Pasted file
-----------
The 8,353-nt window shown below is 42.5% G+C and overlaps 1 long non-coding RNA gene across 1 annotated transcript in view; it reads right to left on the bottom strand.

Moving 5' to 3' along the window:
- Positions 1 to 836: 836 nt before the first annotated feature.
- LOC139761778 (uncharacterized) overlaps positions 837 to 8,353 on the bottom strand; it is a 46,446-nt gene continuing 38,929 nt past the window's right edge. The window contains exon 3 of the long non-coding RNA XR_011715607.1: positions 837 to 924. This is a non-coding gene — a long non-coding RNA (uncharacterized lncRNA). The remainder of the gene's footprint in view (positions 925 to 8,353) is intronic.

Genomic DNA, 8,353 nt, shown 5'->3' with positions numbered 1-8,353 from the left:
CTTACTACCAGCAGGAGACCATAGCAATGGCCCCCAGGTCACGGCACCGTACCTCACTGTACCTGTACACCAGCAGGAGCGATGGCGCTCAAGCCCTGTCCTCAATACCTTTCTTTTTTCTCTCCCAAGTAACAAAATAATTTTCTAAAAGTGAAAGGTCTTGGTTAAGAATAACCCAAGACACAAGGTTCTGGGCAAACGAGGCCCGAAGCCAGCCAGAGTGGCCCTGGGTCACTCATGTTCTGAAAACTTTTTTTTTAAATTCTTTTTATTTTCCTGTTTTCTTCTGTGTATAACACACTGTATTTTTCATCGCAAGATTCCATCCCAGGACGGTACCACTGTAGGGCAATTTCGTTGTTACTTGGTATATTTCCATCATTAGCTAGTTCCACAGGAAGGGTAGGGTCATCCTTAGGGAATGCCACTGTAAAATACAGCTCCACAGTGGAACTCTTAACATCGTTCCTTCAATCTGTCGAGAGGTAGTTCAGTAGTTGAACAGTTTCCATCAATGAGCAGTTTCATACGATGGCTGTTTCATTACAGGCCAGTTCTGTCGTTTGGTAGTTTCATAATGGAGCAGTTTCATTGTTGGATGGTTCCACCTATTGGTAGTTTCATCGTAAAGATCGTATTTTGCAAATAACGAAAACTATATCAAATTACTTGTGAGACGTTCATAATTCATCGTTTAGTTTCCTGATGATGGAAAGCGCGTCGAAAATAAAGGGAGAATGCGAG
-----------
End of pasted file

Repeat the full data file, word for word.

The 8,353-nt window shown below is 42.5% G+C and overlaps 1 long non-coding RNA gene across 1 annotated transcript in view; it reads right to left on the bottom strand.

Moving 5' to 3' along the window:
- Positions 1 to 836: 836 nt before the first annotated feature.
- LOC139761778 (uncharacterized) overlaps positions 837 to 8,353 on the bottom strand; it is a 46,446-nt gene continuing 38,929 nt past the window's right edge. The window contains exon 3 of the long non-coding RNA XR_011715607.1: positions 837 to 924. This is a non-coding gene — a long non-coding RNA (uncharacterized lncRNA). The remainder of the gene's footprint in view (positions 925 to 8,353) is intronic.

Genomic DNA, 8,353 nt, shown 5'->3' with positions numbered 1-8,353 from the left:
CTTACTACCAGCAGGAGACCATAGCAATGGCCCCCAGGTCACGGCACCGTACCTCACTGTACCTGTACACCAGCAGGAGCGATGGCGCTCAAGCCCTGTCCTCAATACCTTTCTTTTTTCTCTCCCAAGTAACAAAATAATTTTCTAAAAGTGAAAGGTCTTGGTTAAGAATAACCCAAGACACAAGGTTCTGGGCAAACGAGGCCCGAAGCCAGCCAGAGTGGCCCTGGGTCACTCATGTTCTGAAAACTTTTTTTTTAAATTCTTTTTATTTTCCTGTTTTCTTCTGTGTATAACACACTGTATTTTTCATCGCAAGATTCCATCCCAGGACGGTACCACTGTAGGGCAATTTCGTTGTTACTTGGTATATTTCCATCATTAGCTAGTTCCACAGGAAGGGTAGGGTCATCCTTAGGGAATGCCACTGTAAAATACAGCTCCACAGTGGAACTCTTAACATCGTTCCTTCAATCTGTCGAGAGGTAGTTCAGTAGTTGAACAGTTTCCATCAATGAGCAGTTTCATACGATGGCTGTTTCATTACAGGCCAGTTCTGTCGTTTGGTAGTTTCATAATGGAGCAGTTTCATTGTTGGATGGTTCCACCTATTGGTAGTTTCATCGTAAAGATCGTATTTTGCAAATAACGAAAACTATATCAAATTACTTGTGAGACGTTCATAATTCATCGTTTAGTTTCCTGATGATGGAAAGCGCGTCGAAAATAAAGGGAGAATGCGAG